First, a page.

There were also voices calling for demolition ASAP, starting with one longtime BPS teacher who served in the Greenville building for decades. Sounding like she waited half her life to tell the world about conditions students have endured there, she spoke candidly about broken promises and physical decay, recalling the scraps of cloth she hung to hide the rotting walls: “The ceiling leaked when it rained … You could see daylight through the walls … It was unhealthy, unsafe on so many levels.”
Others chimed in. Though clearly partial to the planned demolition, architects of the approved STEM academy reminded the gallery that “no contest” remains, as in the project has already left the gate. Extensive feasibility studies have been conducted, and at a significant expense to taxpayers. In the words of one member of the Roxbury Presbyterian Church, where congregants have been instrumental Dearborn allies in the STEM proposal process, “If we break that promise to these young people, then shame on us.”
Sadly, the feelings of young people land squarely outside of the Landmarks Commission’s purview. So in granting a 90-day delay, as they ultimately did yesterday, members weren’t able to consider the dilemmas that those standing against demolition have decided can be glossed over with neighborhood camaraderie and exclamation points. From the petition to halt construction:
Alternatives to demolition can still be considered and the new STEM Academy can be built in Roxbury! The Dearborn building is across from the Federal Register Moreland Street Historic District and is of great importance to residents who live in Roxbury because of its history, alumni, Beaux Arts design and architect. Let’s think outside the box! Recycle! Reuse! Reinvent! Roxbury can have a new STEM Academy and save our beautiful building!
As Boston activist Shirley Kressel testified to the Landmarks Commission, the city may have indeed botched the entire process from the get-go. Like she wrote in a letter to commissioners, “The proponents [of putting a STEM school at the current location] have publicly and repeatedly admitted that, when they decided to build a new building, they did not investigate any alternative to demolition. No alternative sites were considered, although the investigation of alternative sites is a requirement of the Massachusetts School Building Authority (MSBA).”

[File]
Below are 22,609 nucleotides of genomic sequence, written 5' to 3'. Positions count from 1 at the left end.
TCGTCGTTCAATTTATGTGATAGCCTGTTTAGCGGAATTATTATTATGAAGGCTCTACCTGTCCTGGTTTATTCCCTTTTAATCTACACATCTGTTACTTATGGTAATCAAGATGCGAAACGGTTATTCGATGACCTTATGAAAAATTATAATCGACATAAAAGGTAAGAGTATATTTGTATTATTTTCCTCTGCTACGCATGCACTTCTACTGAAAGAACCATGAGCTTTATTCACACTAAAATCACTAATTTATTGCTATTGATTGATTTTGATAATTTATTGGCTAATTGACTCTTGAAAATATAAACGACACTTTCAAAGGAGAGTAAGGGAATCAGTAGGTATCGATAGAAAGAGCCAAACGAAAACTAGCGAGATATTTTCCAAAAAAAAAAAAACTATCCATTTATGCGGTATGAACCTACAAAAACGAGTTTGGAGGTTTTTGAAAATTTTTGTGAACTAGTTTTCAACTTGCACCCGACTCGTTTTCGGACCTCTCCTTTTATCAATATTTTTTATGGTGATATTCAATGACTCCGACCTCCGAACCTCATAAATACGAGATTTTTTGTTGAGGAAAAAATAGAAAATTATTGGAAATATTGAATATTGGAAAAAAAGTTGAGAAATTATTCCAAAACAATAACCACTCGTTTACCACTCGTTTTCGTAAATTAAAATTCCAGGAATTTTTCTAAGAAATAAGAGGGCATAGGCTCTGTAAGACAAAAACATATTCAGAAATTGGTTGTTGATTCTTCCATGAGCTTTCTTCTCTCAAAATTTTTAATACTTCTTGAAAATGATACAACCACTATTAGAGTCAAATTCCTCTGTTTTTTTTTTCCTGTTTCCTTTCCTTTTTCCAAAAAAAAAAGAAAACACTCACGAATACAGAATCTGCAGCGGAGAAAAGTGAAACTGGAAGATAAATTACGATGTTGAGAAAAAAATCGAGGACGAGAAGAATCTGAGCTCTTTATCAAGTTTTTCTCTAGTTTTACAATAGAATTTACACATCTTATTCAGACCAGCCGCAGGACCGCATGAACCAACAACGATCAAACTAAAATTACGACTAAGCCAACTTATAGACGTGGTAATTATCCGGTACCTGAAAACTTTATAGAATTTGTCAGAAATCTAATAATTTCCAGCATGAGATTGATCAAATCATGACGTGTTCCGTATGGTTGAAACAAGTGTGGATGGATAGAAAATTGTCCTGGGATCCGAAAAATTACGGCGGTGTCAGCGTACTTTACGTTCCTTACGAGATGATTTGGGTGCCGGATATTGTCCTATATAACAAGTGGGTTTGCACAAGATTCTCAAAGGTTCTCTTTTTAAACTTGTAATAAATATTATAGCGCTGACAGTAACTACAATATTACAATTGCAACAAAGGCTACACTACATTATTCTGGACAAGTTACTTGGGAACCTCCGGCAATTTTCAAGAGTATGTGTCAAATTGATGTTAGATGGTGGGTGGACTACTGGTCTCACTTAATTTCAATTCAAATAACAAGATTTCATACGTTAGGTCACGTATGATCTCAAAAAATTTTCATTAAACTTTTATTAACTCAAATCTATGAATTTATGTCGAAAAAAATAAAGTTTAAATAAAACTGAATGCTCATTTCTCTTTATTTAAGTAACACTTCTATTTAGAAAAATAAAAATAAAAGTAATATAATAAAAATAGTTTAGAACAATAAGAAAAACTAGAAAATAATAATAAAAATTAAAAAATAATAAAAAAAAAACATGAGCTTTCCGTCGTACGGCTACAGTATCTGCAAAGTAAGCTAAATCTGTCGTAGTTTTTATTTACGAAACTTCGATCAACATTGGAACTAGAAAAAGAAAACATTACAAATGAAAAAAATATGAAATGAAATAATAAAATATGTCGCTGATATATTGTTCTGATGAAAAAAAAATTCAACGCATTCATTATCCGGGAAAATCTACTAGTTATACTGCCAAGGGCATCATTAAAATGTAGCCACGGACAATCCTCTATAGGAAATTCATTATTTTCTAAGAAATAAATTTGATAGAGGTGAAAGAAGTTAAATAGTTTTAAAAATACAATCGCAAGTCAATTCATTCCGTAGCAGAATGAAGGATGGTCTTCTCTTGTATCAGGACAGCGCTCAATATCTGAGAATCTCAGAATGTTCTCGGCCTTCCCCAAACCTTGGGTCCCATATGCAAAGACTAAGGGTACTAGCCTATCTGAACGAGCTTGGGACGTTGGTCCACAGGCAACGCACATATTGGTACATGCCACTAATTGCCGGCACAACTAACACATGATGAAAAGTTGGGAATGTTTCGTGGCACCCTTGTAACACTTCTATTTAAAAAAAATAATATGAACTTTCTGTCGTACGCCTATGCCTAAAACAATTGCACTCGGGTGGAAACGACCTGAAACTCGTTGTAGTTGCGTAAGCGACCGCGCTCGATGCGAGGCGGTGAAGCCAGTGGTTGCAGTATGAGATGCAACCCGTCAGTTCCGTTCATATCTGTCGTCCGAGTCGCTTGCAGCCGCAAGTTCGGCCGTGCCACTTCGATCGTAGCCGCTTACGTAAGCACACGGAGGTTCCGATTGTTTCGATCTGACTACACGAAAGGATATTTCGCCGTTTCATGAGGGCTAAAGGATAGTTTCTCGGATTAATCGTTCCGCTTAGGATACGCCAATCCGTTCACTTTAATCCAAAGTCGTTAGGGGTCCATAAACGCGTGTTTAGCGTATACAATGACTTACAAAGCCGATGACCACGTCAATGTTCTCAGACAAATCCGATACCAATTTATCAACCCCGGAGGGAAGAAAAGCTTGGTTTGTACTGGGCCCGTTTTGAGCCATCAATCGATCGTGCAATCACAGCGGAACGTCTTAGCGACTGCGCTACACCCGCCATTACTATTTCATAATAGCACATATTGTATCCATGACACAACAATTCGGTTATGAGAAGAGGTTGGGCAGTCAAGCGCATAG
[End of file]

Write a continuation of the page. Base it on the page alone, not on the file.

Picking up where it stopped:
Kressel and her allies might be right. While many local interests and Dearborn families were certainly involved in securing STEM school funding, in a rush to build, it’s possible BPS, the Boston City Council, and the MSBA overlooked alternatives and undervalued the historic relevance of the Greenville Street building. Meanwhile, whether due to bureaucratic negligence, laziness, or sheer arrogance on the part of municipal officials, the kids, as is always the case, are caught in the middle.
At least at the hearing, delayers had to listen to a Dearborn student whose older sister was guaranteed a new facility, just as she had been, just as her little sister has again been promised. As this war over landmark status continues, all those involved should also consider the words of a Dearborn student named Lamont who explained to commissioners, “We’re in the ’Bury.” Without a proper weekday refuge, he added, “We’re stressed out. We can’t work to our full potential.”
A Queens, NY native who came to New England in 2004 to earn his MA in journalism at Boston University, Chris Faraone is the editor and co-publisher of DigBoston and a co-founder of the Boston Institute for Nonprofit Journalism. He has published several books including 99 Nights with the 99 Percent, and has written liner notes for hip-hop gods including Cypress Hill, Pete Rock, Nas, and various members of the Wu-Tang Clan.